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Polymers 2016, 8(4), 121; doi:10.3390/polym8040121

Density Functional Theory of Polymer Structure and Conformations

1
State Key Laboratory of Organic-Inorganic Composites, Beijing University of Chemical Technology, Beijing 100029, China
2
Key Laboratory of Beijing City on Preparation and Processing of Novel Polymer Materials, Beijing University of Chemical Technology, Beijing 100029, China
*
Authors to whom correspondence should be addressed.
Academic Editor: Xianqiao Wang
Received: 8 March 2016 / Revised: 26 March 2016 / Accepted: 30 March 2016 / Published: 15 April 2016
(This article belongs to the Special Issue Computational Modeling and Simulation in Polymer)
View Full-Text   |   Download PDF [1832 KB, uploaded 15 April 2016]   |  

Abstract

We present a density functional approach to quantitatively evaluate the microscopic conformations of polymer chains with consideration of the effects of chain stiffness, polymer concentration, and short chain molecules. For polystyrene (PS), poly(ethylene oxide) (PEO), and poly(methyl methacrylate) (PMMA) melts with low-polymerization degree, as chain length increases, they display different stretching ratios and show non-universal scaling exponents due to their different chain stiffnesses. In good solvent, increase of PS concentration induces the decline of gyration radius. For PS blends containing short (m1 = 1 100) and long (m = 100) chains, the expansion of long chains becomes unobvious once m 1 is larger than 40, which is also different to the scaling properties of ideal chain blends. View Full-Text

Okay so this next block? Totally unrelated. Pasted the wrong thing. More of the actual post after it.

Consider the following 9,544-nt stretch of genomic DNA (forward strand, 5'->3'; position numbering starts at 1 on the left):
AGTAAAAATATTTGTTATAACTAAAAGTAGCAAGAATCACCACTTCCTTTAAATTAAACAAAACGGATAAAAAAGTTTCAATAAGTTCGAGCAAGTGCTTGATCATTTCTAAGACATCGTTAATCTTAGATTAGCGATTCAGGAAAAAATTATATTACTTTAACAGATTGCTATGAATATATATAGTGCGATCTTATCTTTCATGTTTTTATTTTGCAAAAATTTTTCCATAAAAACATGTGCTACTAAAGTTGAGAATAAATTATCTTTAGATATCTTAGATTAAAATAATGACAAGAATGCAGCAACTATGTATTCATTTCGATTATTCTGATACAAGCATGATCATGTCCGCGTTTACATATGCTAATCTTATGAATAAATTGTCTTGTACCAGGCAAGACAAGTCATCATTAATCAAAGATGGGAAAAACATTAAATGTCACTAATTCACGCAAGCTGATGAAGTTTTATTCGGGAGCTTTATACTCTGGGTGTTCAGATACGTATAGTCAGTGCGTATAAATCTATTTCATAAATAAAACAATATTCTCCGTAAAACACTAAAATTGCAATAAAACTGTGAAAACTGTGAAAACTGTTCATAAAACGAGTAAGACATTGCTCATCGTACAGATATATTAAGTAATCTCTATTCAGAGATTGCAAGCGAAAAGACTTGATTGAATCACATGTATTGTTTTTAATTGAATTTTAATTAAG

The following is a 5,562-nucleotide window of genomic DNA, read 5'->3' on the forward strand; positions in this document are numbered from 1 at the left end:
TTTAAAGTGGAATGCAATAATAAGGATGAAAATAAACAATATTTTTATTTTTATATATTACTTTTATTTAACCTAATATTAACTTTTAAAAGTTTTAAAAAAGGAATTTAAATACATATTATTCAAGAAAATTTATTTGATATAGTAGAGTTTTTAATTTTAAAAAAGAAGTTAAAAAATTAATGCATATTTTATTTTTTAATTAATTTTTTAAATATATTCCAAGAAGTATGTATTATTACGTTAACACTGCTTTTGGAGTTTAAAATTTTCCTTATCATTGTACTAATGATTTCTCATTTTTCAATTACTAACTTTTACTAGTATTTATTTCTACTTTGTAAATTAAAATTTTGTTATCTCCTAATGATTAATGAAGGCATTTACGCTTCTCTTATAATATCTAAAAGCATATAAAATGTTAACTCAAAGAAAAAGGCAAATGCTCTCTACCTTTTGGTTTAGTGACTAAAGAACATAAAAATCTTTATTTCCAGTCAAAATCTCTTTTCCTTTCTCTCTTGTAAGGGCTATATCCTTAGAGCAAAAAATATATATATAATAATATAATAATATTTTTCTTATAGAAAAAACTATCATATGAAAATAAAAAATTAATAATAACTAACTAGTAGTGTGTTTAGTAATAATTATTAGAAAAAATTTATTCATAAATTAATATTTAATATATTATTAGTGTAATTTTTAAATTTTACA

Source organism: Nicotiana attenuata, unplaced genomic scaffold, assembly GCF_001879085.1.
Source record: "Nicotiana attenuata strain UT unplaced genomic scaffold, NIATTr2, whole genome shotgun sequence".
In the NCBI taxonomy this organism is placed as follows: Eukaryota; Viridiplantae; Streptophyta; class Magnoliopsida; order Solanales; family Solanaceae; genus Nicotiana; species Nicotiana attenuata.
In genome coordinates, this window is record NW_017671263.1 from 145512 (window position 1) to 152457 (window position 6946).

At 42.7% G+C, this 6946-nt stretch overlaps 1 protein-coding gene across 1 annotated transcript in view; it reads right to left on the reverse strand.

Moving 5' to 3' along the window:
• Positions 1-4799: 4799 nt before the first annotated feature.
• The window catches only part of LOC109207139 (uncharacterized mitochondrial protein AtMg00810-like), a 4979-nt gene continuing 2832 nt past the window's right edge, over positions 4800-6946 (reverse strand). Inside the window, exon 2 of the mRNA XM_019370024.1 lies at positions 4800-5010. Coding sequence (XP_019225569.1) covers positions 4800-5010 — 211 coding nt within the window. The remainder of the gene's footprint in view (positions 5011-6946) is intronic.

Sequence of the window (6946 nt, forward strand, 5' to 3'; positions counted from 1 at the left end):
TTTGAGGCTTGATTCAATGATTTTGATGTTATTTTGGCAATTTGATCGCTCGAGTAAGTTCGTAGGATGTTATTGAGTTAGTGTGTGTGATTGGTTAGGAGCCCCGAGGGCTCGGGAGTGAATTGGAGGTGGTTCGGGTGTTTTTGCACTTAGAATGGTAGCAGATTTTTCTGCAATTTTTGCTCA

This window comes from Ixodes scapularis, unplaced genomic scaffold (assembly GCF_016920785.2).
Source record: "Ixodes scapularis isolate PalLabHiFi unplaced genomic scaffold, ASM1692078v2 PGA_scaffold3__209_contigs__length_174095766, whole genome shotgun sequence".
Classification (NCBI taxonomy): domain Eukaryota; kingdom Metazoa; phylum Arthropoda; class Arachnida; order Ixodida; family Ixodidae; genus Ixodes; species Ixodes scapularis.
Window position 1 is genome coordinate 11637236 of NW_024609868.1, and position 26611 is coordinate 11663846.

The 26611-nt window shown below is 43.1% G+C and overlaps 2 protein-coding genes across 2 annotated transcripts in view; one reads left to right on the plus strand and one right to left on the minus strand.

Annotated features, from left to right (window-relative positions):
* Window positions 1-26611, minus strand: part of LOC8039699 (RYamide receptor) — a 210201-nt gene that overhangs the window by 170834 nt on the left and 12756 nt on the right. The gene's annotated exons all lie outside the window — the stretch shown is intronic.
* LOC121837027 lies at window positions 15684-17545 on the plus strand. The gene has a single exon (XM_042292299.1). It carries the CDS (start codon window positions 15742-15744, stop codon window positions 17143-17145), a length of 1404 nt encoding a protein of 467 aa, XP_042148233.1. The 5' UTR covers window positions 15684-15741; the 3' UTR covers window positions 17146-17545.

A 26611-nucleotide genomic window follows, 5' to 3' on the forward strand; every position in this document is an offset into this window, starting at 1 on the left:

Keywords: density functional theory; scaling exponent; radius of gyration density functional theory; scaling exponent; radius of gyration
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This is an open access article distributed under the Creative Commons Attribution License which permits unrestricted use, distribution, and reproduction in any medium, provided the original work is properly cited. (CC BY 4.0).

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Wei, Z.; Ning, N.; Zhang, L.; Tian, M.; Mi, J. Density Functional Theory of Polymer Structure and Conformations. Polymers 2016, 8, 121.

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